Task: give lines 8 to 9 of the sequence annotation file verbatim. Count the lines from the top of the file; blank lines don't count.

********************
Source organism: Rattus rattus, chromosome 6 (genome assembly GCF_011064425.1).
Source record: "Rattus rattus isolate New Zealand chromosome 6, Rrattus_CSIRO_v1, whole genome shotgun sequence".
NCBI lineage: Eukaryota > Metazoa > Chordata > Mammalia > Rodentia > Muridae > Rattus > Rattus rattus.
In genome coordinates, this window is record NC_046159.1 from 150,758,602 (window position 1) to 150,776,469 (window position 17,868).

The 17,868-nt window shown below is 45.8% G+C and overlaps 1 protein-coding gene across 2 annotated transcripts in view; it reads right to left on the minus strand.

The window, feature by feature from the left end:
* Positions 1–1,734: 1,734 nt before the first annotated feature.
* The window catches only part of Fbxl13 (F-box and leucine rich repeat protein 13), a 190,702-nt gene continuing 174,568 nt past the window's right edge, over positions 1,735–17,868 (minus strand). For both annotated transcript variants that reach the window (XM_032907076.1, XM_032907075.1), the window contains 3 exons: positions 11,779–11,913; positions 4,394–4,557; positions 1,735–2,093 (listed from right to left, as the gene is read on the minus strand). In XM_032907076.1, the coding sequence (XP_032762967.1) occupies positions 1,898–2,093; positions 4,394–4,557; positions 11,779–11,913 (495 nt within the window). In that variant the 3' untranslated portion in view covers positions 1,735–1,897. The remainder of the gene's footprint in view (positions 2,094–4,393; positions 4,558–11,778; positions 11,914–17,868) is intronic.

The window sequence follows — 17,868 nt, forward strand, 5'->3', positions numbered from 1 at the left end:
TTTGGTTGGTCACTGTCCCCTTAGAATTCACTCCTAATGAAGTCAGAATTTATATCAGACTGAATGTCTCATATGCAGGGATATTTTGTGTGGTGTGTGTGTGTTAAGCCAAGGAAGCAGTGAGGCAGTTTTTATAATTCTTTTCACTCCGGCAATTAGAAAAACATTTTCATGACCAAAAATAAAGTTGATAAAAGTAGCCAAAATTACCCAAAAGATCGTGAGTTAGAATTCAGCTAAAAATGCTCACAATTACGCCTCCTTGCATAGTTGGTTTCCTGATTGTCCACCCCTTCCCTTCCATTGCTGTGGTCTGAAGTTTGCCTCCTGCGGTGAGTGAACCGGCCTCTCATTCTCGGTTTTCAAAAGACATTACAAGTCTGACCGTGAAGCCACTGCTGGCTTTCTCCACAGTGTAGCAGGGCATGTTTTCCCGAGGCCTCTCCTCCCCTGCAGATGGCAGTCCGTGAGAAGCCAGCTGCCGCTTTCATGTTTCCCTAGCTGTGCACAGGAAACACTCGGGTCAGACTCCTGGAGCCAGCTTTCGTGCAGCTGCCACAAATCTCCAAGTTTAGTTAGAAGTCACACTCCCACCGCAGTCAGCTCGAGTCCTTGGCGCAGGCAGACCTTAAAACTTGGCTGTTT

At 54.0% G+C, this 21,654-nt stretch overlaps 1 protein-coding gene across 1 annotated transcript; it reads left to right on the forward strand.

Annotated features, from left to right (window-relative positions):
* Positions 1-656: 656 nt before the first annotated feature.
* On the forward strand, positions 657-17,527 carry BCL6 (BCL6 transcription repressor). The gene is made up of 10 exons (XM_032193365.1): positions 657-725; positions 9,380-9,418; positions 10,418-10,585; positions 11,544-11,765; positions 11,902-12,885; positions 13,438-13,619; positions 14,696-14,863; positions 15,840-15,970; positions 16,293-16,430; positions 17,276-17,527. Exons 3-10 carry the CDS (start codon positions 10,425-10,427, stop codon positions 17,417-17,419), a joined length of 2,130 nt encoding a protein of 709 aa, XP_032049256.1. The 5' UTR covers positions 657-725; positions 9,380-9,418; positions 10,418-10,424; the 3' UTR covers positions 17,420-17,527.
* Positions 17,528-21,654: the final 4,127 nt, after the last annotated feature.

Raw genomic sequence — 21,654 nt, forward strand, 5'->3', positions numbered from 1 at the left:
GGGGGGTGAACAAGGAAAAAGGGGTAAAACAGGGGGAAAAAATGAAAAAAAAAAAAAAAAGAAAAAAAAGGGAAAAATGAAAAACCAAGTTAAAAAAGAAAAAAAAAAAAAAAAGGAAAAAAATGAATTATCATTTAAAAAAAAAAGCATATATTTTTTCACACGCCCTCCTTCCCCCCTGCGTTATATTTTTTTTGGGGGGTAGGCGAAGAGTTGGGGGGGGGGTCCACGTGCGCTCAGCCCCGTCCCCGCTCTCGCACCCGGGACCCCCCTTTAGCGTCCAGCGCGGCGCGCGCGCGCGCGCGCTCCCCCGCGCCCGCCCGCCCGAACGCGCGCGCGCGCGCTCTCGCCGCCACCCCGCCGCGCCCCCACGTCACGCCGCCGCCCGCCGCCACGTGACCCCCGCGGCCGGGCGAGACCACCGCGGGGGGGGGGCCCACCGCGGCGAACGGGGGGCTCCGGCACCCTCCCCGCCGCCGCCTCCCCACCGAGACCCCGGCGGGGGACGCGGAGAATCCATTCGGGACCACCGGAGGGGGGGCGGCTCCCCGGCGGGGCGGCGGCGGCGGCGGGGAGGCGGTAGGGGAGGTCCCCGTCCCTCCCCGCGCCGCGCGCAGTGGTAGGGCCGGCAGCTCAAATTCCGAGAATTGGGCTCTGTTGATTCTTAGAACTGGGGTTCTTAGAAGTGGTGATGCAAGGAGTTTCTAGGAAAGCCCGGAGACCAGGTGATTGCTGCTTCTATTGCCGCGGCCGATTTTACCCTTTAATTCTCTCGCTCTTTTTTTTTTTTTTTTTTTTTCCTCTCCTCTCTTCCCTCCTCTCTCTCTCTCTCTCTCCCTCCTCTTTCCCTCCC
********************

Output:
* The window catches only part of Fbxl13 (F-box and leucine rich repeat protein 13), a 190,702-nt gene continuing 174,568 nt past the window's right edge, over positions 1,735–17,868 (minus strand). For both annotated transcript variants that reach the window (XM_032907076.1, XM_032907075.1), the window contains 3 exons: positions 11,779–11,913; positions 4,394–4,557; positions 1,735–2,093 (listed from right to left, as the gene is read on the minus strand). In XM_032907076.1, the coding sequence (XP_032762967.1) occupies positions 1,898–2,093; positions 4,394–4,557; positions 11,779–11,913 (495 nt within the window). In that variant the 3' untranslated portion in view covers positions 1,735–1,897. The remainder of the gene's footprint in view (positions 2,094–4,393; positions 4,558–11,778; positions 11,914–17,868) is intronic.

The window sequence follows — 17,868 nt, forward strand, 5'->3', positions numbered from 1 at the left end: